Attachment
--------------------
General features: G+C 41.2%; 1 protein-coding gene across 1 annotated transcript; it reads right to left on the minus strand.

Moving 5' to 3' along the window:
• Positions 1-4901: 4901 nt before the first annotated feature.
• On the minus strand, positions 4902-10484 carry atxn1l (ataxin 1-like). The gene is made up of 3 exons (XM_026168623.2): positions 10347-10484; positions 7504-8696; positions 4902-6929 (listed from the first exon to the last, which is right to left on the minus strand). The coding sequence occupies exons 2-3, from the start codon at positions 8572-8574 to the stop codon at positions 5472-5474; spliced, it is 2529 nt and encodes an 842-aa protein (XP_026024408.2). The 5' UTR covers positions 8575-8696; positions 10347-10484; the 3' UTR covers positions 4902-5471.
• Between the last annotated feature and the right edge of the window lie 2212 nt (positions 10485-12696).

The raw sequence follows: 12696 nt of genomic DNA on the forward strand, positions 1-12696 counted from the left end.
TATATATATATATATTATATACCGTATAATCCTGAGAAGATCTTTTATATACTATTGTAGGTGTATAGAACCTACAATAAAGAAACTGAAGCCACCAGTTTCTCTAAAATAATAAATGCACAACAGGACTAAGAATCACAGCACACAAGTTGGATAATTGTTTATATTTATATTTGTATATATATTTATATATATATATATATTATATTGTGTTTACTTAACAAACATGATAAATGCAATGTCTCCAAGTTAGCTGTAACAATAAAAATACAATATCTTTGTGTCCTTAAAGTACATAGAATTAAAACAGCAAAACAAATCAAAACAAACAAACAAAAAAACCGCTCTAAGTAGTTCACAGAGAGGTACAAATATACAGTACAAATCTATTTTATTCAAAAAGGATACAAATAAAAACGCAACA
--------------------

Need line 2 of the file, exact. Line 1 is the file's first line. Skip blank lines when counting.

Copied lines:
Moving 5' to 3' along the window: